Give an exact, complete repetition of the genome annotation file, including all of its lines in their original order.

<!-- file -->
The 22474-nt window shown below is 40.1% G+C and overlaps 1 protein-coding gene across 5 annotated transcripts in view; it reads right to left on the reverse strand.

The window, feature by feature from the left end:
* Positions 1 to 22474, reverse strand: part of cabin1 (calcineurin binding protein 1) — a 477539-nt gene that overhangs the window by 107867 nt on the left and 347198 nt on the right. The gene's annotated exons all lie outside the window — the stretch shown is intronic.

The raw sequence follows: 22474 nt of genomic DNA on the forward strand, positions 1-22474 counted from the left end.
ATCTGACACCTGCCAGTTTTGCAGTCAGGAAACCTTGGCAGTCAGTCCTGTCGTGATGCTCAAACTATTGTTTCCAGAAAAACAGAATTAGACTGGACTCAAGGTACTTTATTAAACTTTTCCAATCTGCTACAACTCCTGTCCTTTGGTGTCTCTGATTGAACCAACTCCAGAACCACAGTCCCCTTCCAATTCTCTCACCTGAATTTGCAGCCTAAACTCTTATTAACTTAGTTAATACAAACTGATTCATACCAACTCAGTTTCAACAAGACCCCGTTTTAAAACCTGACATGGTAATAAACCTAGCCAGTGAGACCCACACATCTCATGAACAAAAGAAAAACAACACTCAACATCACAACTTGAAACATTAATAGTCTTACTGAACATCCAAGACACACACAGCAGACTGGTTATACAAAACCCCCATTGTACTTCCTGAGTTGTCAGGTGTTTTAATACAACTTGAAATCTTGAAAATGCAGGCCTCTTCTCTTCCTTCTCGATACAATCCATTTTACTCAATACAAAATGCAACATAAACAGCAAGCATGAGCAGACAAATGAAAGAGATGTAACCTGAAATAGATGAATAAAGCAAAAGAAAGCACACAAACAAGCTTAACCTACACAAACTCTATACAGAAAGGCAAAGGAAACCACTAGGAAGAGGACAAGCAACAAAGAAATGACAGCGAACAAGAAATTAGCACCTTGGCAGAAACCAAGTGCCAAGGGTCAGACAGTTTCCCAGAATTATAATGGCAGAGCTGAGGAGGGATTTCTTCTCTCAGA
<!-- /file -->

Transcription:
The 22474-nt window shown below is 40.1% G+C and overlaps 1 protein-coding gene across 5 annotated transcripts in view; it reads right to left on the reverse strand.

The window, feature by feature from the left end:
* Positions 1 to 22474, reverse strand: part of cabin1 (calcineurin binding protein 1) — a 477539-nt gene that overhangs the window by 107867 nt on the left and 347198 nt on the right. The gene's annotated exons all lie outside the window — the stretch shown is intronic.

The raw sequence follows: 22474 nt of genomic DNA on the forward strand, positions 1-22474 counted from the left end.
ATCTGACACCTGCCAGTTTTGCAGTCAGGAAACCTTGGCAGTCAGTCCTGTCGTGATGCTCAAACTATTGTTTCCAGAAAAACAGAATTAGACTGGACTCAAGGTACTTTATTAAACTTTTCCAATCTGCTACAACTCCTGTCCTTTGGTGTCTCTGATTGAACCAACTCCAGAACCACAGTCCCCTTCCAATTCTCTCACCTGAATTTGCAGCCTAAACTCTTATTAACTTAGTTAATACAAACTGATTCATACCAACTCAGTTTCAACAAGACCCCGTTTTAAAACCTGACATGGTAATAAACCTAGCCAGTGAGACCCACACATCTCATGAACAAAAGAAAAACAACACTCAACATCACAACTTGAAACATTAATAGTCTTACTGAACATCCAAGACACACACAGCAGACTGGTTATACAAAACCCCCATTGTACTTCCTGAGTTGTCAGGTGTTTTAATACAACTTGAAATCTTGAAAATGCAGGCCTCTTCTCTTCCTTCTCGATACAATCCATTTTACTCAATACAAAATGCAACATAAACAGCAAGCATGAGCAGACAAATGAAAGAGATGTAACCTGAAATAGATGAATAAAGCAAAAGAAAGCACACAAACAAGCTTAACCTACACAAACTCTATACAGAAAGGCAAAGGAAACCACTAGGAAGAGGACAAGCAACAAAGAAATGACAGCGAACAAGAAATTAGCACCTTGGCAGAAACCAAGTGCCAAGGGTCAGACAGTTTCCCAGAATTATAATGGCAGAGCTGAGGAGGGATTTCTTCTCTCAGA